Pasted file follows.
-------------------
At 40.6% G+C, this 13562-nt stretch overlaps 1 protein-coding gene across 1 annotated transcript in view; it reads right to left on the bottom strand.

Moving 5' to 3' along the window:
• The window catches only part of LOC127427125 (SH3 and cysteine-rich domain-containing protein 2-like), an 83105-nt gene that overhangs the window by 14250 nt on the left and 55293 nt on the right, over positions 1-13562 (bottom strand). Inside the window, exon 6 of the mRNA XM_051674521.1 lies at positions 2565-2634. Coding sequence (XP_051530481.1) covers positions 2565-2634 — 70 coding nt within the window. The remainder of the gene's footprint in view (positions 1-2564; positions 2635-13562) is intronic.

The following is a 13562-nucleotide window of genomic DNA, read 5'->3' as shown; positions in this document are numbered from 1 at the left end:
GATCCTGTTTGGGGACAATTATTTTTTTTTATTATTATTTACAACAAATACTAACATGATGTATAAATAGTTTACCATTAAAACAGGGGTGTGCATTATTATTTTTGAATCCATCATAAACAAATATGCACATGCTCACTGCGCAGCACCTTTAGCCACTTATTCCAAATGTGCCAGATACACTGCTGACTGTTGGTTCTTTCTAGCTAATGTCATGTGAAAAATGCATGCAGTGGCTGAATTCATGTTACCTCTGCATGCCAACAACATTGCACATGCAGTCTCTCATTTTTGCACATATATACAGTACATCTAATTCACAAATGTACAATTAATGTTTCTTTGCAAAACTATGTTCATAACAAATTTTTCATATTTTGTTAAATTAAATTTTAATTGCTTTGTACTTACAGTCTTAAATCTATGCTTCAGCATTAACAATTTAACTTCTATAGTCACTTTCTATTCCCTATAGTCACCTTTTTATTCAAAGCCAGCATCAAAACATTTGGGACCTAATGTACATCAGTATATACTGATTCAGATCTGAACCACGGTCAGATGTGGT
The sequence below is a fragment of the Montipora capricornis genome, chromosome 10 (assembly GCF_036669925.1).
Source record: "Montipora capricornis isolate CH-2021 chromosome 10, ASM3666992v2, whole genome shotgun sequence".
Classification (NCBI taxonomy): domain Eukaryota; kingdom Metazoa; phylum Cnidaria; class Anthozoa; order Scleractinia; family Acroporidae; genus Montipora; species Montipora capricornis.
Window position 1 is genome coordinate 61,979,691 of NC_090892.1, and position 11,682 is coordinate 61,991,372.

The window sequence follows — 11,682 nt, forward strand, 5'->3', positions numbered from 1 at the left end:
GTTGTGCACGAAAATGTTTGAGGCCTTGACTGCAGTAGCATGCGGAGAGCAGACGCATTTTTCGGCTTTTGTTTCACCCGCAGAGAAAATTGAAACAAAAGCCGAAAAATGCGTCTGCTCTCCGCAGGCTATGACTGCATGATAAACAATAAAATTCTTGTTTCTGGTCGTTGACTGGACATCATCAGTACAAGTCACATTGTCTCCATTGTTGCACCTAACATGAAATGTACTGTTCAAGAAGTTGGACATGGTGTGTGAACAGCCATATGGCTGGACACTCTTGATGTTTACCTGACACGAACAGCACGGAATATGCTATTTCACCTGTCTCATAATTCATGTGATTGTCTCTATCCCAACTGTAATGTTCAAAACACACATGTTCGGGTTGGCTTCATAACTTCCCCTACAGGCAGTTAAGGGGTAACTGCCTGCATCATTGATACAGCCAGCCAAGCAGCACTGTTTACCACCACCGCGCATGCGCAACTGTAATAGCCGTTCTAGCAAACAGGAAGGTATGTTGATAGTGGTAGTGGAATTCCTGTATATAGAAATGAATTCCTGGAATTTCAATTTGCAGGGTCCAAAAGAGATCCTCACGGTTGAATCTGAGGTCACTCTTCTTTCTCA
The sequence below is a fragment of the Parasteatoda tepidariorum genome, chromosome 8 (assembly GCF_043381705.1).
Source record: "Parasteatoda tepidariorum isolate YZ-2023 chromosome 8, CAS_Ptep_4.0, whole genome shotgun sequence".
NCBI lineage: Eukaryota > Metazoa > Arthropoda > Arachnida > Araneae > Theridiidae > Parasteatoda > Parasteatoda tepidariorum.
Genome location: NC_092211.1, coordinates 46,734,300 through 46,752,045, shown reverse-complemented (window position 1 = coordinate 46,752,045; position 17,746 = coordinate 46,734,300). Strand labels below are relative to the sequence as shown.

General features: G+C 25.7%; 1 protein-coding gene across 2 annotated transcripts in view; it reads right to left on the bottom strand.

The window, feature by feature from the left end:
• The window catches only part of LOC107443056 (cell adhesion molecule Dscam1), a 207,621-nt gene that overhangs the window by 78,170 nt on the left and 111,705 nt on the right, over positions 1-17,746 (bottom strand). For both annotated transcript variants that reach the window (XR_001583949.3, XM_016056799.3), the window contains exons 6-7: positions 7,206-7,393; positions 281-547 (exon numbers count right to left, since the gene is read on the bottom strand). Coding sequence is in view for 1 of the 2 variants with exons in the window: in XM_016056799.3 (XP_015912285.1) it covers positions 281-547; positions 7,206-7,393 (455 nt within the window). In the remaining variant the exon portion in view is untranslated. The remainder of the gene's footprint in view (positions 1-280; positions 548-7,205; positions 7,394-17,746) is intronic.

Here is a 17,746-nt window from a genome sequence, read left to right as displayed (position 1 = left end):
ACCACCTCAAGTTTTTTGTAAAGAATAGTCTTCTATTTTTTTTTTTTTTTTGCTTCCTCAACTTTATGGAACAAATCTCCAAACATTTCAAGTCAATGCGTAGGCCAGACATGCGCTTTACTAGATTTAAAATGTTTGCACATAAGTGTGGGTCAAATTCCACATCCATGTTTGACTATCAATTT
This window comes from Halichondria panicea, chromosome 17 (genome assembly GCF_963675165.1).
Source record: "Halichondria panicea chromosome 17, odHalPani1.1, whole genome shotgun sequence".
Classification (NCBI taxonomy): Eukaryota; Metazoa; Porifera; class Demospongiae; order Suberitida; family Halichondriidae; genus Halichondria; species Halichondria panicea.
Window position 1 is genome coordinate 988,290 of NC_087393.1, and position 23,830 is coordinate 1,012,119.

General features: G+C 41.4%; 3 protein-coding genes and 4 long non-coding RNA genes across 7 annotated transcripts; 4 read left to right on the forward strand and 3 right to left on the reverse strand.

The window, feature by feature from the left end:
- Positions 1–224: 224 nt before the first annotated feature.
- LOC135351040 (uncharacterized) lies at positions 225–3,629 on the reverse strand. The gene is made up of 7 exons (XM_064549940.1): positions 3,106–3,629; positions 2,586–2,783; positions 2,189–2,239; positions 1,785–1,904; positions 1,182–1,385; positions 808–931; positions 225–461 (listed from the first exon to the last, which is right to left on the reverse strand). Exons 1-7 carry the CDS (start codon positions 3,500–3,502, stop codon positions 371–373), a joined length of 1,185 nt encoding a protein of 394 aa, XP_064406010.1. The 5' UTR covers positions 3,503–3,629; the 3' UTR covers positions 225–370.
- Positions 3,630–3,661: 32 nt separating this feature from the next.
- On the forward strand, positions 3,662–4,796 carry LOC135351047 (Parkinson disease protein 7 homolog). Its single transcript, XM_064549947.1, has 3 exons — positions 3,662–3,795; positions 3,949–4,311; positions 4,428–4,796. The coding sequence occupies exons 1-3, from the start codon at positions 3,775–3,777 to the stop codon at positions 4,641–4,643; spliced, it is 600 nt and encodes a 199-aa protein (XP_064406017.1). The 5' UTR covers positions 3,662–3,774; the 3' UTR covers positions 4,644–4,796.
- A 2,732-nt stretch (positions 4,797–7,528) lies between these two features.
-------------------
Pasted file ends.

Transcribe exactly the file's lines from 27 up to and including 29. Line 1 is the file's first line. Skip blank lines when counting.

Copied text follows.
- Positions 1–224: 224 nt before the first annotated feature.
- LOC135351040 (uncharacterized) lies at positions 225–3,629 on the reverse strand. The gene is made up of 7 exons (XM_064549940.1): positions 3,106–3,629; positions 2,586–2,783; positions 2,189–2,239; positions 1,785–1,904; positions 1,182–1,385; positions 808–931; positions 225–461 (listed from the first exon to the last, which is right to left on the reverse strand). Exons 1-7 carry the CDS (start codon positions 3,500–3,502, stop codon positions 371–373), a joined length of 1,185 nt encoding a protein of 394 aa, XP_064406010.1. The 5' UTR covers positions 3,503–3,629; the 3' UTR covers positions 225–370.
- Positions 3,630–3,661: 32 nt separating this feature from the next.